MHPAEA 10+ years later

Reflecting on the decade-plus since its passage, what has the MHPEA done for health care coverage? The act has done several important things: it made sure that substance use treatment was included in the parity conversation, it protected mental health and substance use services from being subject to more restrictive cost-sharing and treatment requirements, it ensured equitable coverage for out-of-network treatment, and it gave patients the right to request information regarding medical necessity determinations and reasons for coverage denial. Despite these important steps forward in the battle for parity, implementation hasn’t been easy. Behavioral health providers are seeing 17-20% lower reimbursement rates than their medical counterparts, and the oversight varies wildly from state to state. Advocates such as Angela Kimball from the National Alliance for Mental Illness applaud the Federal law for paving the way for the removal of many of the traditional barriers to mental health treatment, but still feel “much more subtle discriminatory practices” remain an issue.

The “much more discriminatory practices” are what experts refer to as non-quantitative treatment limitations, which includes differences in how plans enact utilization management and define medical necessity, separate deductibles and co-pays for behavioral health services, limited options for in-network behavioral healthcare providers, and lower reimbursement rates. According to the Milliman Research Report on parity laws, this has resulted in  decreased reimbursement rates for these provider’s services and approximately 32% of patients going out of network for treatment (in comparison to the 6% of patients that go out of network for their medical services).

Parity at the state level

State parity grades graph

One major road block was inconsistent oversight and implementation at the state level. As recently as October 2018, 32 states received a failing parity grade. However, the state of Illinois was a star pupil, with a 100/100 grade. Illinois went above and beyond Federal parity policy by passing Public Act 99-480, which expands upon the MPHEA with provisions to extend coverage, provide education to the public about their rights, require minimum treatment benefits, and strengthen oversight and enforcement of the law. The Illinois statute extended applicability to plans not covered under the Federal parity law, such as fully insured plans for small employers and state and local governmental plans. It also extended the opioid antagonists covered in the plan. In addition, the legislation required the Illinois Department of Insurance to develop a plan for a consumer education campaign on mental health and addiction parity in order to help consumers, providers, and health plans better understand parity under the law. Finally, the law created an interagency workgroup and clarified the enforcement authority as the Department of Insurance. It’s this last piece, the interagency workgroup and clarification of enforcement, that promises continued success for Illinois parity. It promotes continual work, reflection, and analysis of Illinois’s parity statutes and clear delegation of responsibility.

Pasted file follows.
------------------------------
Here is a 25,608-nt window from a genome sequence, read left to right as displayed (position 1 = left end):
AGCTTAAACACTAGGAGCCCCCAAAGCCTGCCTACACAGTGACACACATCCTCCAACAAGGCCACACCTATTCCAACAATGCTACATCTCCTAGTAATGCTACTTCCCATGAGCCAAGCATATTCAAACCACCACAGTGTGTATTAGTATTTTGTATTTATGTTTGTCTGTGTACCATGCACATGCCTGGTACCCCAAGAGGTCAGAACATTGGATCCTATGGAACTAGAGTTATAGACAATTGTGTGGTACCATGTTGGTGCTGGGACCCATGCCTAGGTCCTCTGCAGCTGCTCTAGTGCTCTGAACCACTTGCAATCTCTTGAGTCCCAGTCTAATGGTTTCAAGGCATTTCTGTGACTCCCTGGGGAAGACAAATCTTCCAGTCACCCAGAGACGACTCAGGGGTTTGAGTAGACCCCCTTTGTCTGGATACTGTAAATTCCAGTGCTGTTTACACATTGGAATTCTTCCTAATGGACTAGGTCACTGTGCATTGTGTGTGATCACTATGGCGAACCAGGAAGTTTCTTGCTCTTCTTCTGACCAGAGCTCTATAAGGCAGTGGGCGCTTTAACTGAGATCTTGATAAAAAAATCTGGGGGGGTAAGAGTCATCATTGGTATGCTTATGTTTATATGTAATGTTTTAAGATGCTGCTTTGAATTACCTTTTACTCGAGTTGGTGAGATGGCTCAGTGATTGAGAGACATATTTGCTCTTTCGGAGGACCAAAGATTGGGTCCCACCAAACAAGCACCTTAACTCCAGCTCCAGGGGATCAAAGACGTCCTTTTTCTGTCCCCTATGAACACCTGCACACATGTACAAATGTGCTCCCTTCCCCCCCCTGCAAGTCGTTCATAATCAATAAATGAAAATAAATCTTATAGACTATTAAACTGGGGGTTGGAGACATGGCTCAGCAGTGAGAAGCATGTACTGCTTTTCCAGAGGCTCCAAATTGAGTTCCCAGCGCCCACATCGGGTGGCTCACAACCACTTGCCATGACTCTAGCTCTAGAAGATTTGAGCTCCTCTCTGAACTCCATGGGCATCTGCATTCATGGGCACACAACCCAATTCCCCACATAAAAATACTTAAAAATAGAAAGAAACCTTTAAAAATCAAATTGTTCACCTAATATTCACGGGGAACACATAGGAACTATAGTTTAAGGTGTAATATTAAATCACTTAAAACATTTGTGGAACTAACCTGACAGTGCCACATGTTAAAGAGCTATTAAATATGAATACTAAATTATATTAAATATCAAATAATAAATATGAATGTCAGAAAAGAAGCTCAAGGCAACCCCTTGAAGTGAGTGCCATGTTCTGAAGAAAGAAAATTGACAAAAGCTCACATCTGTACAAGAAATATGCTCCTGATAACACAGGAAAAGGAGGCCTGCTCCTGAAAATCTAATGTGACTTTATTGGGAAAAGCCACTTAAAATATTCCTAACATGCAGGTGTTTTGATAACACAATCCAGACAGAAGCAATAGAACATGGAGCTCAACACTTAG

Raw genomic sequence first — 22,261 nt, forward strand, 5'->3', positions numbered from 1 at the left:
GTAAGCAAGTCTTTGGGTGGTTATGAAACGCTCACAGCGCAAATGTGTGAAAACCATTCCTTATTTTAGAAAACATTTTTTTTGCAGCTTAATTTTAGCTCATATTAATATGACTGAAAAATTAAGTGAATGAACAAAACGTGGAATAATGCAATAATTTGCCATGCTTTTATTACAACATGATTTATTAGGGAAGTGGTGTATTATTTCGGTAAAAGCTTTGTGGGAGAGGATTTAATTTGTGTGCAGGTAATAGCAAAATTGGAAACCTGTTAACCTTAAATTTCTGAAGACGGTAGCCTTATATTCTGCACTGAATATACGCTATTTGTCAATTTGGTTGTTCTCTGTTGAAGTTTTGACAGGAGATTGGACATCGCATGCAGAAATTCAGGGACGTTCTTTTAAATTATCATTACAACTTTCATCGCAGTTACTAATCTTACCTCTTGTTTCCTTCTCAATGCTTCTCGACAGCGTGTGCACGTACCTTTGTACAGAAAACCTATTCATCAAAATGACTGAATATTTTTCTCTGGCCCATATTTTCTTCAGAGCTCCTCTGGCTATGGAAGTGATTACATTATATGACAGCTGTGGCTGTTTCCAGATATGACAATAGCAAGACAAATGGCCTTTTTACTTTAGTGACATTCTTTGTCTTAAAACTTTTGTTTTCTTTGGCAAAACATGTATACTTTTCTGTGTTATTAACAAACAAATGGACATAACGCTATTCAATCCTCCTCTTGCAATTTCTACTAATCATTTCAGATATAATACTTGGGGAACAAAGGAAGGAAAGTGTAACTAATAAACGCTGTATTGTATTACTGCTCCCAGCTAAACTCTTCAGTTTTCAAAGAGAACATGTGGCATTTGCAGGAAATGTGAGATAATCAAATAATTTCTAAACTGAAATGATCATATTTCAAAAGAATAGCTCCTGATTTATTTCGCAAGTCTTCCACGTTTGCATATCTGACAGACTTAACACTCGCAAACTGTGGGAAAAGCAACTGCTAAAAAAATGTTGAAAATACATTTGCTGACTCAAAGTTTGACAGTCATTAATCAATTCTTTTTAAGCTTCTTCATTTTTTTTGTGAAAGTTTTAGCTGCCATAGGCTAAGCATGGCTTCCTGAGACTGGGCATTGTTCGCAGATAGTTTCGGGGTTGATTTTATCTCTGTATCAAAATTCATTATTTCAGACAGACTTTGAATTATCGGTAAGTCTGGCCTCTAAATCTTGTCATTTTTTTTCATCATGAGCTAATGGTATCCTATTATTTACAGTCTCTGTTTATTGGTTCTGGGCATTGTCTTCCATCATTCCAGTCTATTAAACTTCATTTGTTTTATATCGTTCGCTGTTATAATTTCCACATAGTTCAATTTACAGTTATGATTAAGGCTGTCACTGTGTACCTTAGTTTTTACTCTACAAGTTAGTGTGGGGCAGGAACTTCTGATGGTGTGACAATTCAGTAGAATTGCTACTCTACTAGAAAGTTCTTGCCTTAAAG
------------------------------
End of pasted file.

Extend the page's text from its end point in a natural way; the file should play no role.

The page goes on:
The state of New York is an example of a state who has struggled with parity implementation but is actively trying to bolster its own Mental Health Parity laws. The Mental Health and Substance Use Disorder Parity Reporting Act was signed into law on December 22, 2018, and creates a reporting mechanism for health plan information to the Department of Finance to increase oversight of behavioral health management companies. The insurers will submit data to the department in order to keep track of potential non-qualitative treatment limitations. This is an important first step to identifying bad insurance coverage policy and protecting consumers.

Illinois and New York aren’t the only states who are working towards true parity for behavioral health coverage. Pennsylvania has identified and fined a large insurance company and its subsidiaries for imposed behavioral health treatment, and Wyoming and New Jersey both recently enacted policy for insurers to meet MHPAEA requirements. While the United States might not be at a point where we can safely say we are full parity across the nation, states are taking the steps to get there.

What can I do about health parity?

Glad you asked! For starters, call your legislators! The following states have introduced model parity legislation; contact your state senators and representatives to let them know you want them to support health parity: California, Florida, Maine, Massachusetts, Minnesota, Mississippi, Missouri, Montana, and Nevada.

States working toward model parity laws graph

Don’t see your state here? The American Psychiatric Association has you covered with model parity laws for every state!

At the Federal level, there are several bills that could use your support. Contact your senator or house representative and let them know you support the following bills:

Reach out to your senators and representatives! Make sure that your state is providing you the best behavioral health coverage possible. Your mental health is just as important as your physical health, and it should be covered. The MHPAEA was an important step in the fight for parity, but we are a decade out from its passage and have learned lessons about the act’s limitations. We should be using those learnings to get us closer to full parity.